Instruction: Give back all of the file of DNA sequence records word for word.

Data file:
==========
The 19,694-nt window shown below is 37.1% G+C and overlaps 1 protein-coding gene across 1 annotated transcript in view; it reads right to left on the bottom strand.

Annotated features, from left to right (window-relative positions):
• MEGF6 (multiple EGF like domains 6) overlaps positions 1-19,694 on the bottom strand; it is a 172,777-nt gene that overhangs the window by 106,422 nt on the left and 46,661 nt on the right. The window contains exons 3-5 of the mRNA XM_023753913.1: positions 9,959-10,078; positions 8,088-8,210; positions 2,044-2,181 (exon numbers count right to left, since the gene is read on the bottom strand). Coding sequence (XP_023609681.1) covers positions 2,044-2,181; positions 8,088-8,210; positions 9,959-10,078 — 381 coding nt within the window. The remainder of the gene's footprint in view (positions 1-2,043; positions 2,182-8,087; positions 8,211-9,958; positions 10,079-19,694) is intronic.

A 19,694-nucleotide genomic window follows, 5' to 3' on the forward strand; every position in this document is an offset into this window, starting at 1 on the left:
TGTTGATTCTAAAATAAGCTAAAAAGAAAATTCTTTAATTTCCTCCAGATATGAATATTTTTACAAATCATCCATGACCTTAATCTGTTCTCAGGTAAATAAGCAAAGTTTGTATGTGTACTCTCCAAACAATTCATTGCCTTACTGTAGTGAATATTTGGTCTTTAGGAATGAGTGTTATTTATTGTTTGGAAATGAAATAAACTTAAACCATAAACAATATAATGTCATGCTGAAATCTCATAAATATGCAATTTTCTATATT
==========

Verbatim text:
The 19,694-nt window shown below is 37.1% G+C and overlaps 1 protein-coding gene across 1 annotated transcript in view; it reads right to left on the bottom strand.

Annotated features, from left to right (window-relative positions):
• MEGF6 (multiple EGF like domains 6) overlaps positions 1-19,694 on the bottom strand; it is a 172,777-nt gene that overhangs the window by 106,422 nt on the left and 46,661 nt on the right. The window contains exons 3-5 of the mRNA XM_023753913.1: positions 9,959-10,078; positions 8,088-8,210; positions 2,044-2,181 (exon numbers count right to left, since the gene is read on the bottom strand). Coding sequence (XP_023609681.1) covers positions 2,044-2,181; positions 8,088-8,210; positions 9,959-10,078 — 381 coding nt within the window. The remainder of the gene's footprint in view (positions 1-2,043; positions 2,182-8,087; positions 8,211-9,958; positions 10,079-19,694) is intronic.

A 19,694-nucleotide genomic window follows, 5' to 3' on the forward strand; every position in this document is an offset into this window, starting at 1 on the left:
TGTTGATTCTAAAATAAGCTAAAAAGAAAATTCTTTAATTTCCTCCAGATATGAATATTTTTACAAATCATCCATGACCTTAATCTGTTCTCAGGTAAATAAGCAAAGTTTGTATGTGTACTCTCCAAACAATTCATTGCCTTACTGTAGTGAATATTTGGTCTTTAGGAATGAGTGTTATTTATTGTTTGGAAATGAAATAAACTTAAACCATAAACAATATAATGTCATGCTGAAATCTCATAAATATGCAATTTTCTATATT